List schools attended (most recent first), dates, degrees, and certificates awarded, specialized course work, and overseas study. Be sure to include scholarships, GPA (if over 3.0) and academic/school-related awards such as dean's list, honor societies or "Work-Study Student of the Year" High school listing is optional.
What are common headings?
This section can be arranged in a number of ways or divided into more than one section, depending on your individual experiences.
Professional development, related experience, relevant
experience, or/and professional experience:
These types of sections may include paid employment, volunteer positions, internships, and campus activities or independent study projects where you received "hands-on" experience that relates to the types of positions you are applying for and demonstrates exposure to and competence in your area of professional interest. Each listing should include your position title, the organization, the locations (city and state), and dates you were involved. Describe each experience using action verbs (e.g., "Supervised ten campus counselors," "Handled bookkeeping duties for family business"), including your responsibilities, skills used, and accomplishments.
General employment, employment, or work history
Here, list only paid experiences (full-time, part-time/work-study, summer jobs) that are not professionally related (if you've used a "related experience" category). Again, give job titles, organization names, locations, dates and a brief description of responsibilities, accomplishments and/or skills.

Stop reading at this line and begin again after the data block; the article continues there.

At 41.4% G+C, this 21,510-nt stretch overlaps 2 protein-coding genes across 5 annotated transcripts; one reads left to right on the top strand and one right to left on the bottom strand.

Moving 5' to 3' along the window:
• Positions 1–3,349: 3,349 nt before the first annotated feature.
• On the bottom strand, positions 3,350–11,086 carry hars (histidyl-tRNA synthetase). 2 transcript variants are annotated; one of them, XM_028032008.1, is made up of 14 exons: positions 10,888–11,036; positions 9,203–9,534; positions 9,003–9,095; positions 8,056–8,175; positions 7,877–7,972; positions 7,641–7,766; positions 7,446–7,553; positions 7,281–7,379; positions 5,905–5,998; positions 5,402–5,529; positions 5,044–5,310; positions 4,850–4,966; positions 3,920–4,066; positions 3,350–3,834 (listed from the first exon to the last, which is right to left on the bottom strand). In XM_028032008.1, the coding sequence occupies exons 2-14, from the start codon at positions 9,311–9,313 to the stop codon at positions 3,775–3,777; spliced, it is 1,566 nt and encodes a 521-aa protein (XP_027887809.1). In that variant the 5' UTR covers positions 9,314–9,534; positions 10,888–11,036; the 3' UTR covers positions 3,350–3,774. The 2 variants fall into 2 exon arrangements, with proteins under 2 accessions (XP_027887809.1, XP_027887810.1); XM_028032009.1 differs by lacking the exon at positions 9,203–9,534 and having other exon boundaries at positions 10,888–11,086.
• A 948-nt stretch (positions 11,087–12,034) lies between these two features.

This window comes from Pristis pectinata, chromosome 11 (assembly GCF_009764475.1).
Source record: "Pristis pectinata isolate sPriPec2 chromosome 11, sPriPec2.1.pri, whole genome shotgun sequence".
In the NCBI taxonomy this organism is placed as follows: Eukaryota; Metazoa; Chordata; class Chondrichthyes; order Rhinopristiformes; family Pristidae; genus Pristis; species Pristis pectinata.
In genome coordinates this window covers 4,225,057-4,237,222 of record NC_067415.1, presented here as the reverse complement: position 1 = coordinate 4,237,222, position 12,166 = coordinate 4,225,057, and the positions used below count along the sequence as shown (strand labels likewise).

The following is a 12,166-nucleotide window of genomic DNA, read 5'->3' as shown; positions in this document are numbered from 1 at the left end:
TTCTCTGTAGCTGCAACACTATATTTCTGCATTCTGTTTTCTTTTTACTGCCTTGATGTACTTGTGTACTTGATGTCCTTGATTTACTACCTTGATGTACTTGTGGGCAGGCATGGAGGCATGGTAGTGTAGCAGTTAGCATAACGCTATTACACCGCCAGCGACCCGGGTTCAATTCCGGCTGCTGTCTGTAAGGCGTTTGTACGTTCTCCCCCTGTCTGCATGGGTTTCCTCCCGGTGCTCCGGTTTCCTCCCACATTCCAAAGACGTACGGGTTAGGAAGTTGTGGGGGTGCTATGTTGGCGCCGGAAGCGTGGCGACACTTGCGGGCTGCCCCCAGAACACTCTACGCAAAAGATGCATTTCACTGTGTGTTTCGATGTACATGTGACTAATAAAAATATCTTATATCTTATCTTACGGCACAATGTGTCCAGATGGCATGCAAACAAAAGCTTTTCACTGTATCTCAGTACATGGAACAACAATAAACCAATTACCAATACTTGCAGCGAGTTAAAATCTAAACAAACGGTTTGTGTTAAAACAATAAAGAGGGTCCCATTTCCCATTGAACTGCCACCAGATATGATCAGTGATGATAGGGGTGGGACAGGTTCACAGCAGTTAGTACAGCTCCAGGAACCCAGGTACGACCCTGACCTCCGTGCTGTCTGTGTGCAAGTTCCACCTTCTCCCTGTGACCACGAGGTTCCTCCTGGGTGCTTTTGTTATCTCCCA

Tip: Extensive list of action verbs that can help you build a stronger resume. View action verbs that can help.
What are other optional sections?
Tip: The following sections are optional and should be included only if they market you effectively. Remember your space limitations: a one page resume is generally recommended, especially for recent graduates.
Professional objective (also called "job" or "career objective"):
This optional statement should be concise (one or two sentences) and indicate the type of work or position you are seeking. It should suggest as clearly as possible a sense of purpose and direction. Avoid vague or overly general statements.
Objective: Seeking a position as a physical therapist in a clinical environment.
Objective: To obtain an entry-level position in the field of public relations
Tip: It is not always appropriate or necessary to include an objective on your resume. You may want to include these statements in your cover letter instead, enabling you to tailor your application to specific jobs and organizations. If you are having difficulty focusing on a job or career direction, you may want to meet with a career counselor for assistance.
What about references?
References are people you contact who agree to speak with potential employers regarding their interactions with you. Your references should be professional references, not personal â€” meaning that they should be able to provide insight regarding your skills, experiences, and work ethic. This section is optional in that an employer will ask for your references whether or not you indicate that your references are "available upon request." When identifying professional references, you should list them on a separate page, providing names, titles, work addresses, phone numbers, e-mail, and fax numbers. Read reference FAQs. Sample list of references: